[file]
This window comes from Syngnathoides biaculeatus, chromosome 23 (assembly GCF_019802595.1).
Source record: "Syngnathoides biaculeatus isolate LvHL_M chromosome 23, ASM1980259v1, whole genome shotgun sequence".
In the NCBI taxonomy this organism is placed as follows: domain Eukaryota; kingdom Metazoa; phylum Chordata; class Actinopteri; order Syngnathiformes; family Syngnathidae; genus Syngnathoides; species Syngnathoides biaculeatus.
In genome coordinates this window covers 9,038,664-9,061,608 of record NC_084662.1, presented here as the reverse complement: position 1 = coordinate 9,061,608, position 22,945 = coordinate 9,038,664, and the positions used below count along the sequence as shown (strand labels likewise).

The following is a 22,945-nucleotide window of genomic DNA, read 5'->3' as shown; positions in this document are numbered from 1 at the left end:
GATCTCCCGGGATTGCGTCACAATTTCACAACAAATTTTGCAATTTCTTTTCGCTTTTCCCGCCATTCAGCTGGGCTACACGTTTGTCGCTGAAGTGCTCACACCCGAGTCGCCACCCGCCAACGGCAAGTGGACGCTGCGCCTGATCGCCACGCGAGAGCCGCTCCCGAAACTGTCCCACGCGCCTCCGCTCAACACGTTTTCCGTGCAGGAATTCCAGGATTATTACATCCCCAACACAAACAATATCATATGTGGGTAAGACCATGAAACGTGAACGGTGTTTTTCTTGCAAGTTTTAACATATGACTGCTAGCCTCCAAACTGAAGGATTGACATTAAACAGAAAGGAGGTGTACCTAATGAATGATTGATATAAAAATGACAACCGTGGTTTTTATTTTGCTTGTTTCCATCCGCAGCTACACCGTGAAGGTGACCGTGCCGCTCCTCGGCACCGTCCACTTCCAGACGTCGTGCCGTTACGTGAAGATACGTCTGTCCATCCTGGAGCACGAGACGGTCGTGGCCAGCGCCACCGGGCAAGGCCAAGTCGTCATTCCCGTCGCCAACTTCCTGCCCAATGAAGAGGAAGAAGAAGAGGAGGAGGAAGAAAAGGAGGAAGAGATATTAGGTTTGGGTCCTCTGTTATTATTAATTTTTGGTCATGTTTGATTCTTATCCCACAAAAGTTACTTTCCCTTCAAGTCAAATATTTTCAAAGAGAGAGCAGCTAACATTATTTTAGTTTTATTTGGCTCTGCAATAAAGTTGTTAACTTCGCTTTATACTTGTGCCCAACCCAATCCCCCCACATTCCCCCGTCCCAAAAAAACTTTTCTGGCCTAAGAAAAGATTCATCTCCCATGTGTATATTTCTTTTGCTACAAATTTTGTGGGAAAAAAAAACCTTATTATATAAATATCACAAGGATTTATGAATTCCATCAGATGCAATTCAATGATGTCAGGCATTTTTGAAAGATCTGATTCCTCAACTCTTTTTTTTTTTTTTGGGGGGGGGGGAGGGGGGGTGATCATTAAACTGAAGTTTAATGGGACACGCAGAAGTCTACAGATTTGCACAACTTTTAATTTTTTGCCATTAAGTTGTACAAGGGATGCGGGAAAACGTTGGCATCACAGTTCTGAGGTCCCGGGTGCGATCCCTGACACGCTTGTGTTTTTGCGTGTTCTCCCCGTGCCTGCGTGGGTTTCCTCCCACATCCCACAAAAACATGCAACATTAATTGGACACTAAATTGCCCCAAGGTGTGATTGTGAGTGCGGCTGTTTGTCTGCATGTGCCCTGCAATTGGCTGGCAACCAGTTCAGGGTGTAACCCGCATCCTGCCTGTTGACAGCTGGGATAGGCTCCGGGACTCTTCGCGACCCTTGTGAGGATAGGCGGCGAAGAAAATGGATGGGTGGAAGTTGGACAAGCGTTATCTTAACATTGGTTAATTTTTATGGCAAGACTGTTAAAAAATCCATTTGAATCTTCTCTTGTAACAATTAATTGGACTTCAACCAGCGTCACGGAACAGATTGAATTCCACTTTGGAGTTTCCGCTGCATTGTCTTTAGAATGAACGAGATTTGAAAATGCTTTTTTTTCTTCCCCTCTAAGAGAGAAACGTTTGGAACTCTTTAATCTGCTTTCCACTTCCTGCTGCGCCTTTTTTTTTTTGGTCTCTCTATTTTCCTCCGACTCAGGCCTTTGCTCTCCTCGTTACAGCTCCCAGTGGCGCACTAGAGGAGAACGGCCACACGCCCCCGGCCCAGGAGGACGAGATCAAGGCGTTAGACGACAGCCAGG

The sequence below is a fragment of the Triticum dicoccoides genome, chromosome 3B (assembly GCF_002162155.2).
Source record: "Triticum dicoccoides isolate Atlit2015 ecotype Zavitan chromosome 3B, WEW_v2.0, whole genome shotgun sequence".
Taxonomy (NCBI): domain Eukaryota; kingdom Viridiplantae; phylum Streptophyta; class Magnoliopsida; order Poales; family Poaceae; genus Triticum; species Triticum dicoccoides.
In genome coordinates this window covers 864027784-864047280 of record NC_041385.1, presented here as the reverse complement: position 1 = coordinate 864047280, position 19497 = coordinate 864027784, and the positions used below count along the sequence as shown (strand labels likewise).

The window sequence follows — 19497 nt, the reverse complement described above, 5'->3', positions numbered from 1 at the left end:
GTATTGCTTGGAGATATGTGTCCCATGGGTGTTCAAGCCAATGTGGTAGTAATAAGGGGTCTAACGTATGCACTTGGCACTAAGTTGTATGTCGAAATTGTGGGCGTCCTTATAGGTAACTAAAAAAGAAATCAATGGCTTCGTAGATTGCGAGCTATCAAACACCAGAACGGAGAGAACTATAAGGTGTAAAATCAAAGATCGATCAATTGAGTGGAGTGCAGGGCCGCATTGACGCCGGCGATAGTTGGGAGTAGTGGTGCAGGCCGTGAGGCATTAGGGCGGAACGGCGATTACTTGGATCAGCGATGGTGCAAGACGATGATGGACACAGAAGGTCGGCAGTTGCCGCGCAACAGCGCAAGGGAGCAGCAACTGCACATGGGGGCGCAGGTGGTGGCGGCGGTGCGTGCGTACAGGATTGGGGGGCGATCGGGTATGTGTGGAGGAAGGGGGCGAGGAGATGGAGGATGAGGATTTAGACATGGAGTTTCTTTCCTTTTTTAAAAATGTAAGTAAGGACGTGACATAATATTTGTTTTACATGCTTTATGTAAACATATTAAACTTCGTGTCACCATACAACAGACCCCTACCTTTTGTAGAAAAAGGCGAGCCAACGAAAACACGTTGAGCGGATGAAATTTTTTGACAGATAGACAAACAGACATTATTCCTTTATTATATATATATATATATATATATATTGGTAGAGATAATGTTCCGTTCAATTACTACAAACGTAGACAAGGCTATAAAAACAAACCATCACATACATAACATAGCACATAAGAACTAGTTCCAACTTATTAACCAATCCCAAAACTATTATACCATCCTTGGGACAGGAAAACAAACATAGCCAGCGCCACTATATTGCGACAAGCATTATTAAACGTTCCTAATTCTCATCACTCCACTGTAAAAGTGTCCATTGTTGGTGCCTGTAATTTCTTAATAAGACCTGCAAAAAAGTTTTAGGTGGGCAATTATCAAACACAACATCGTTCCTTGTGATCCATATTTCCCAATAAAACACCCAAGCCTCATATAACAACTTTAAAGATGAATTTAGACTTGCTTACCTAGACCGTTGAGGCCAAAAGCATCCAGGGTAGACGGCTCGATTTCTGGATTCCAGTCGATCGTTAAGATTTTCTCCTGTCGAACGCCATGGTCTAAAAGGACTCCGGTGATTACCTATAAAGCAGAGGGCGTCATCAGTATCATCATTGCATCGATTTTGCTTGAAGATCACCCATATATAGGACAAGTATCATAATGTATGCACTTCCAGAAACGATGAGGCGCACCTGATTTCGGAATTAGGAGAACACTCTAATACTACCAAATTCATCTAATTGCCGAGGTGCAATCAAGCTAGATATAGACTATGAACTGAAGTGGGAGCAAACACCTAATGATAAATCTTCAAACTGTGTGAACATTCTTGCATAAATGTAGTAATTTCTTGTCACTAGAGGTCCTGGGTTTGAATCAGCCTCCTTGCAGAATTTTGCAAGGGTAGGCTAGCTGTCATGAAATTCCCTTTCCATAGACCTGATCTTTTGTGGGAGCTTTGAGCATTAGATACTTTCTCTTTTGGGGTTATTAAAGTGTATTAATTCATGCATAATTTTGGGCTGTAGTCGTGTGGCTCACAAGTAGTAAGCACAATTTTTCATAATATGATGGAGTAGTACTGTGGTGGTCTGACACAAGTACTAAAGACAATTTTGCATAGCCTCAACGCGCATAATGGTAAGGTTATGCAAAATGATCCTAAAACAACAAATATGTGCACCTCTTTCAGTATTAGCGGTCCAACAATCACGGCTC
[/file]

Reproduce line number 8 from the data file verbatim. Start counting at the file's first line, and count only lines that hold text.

Source record: "Triticum dicoccoides isolate Atlit2015 ecotype Zavitan chromosome 3B, WEW_v2.0, whole genome shotgun sequence".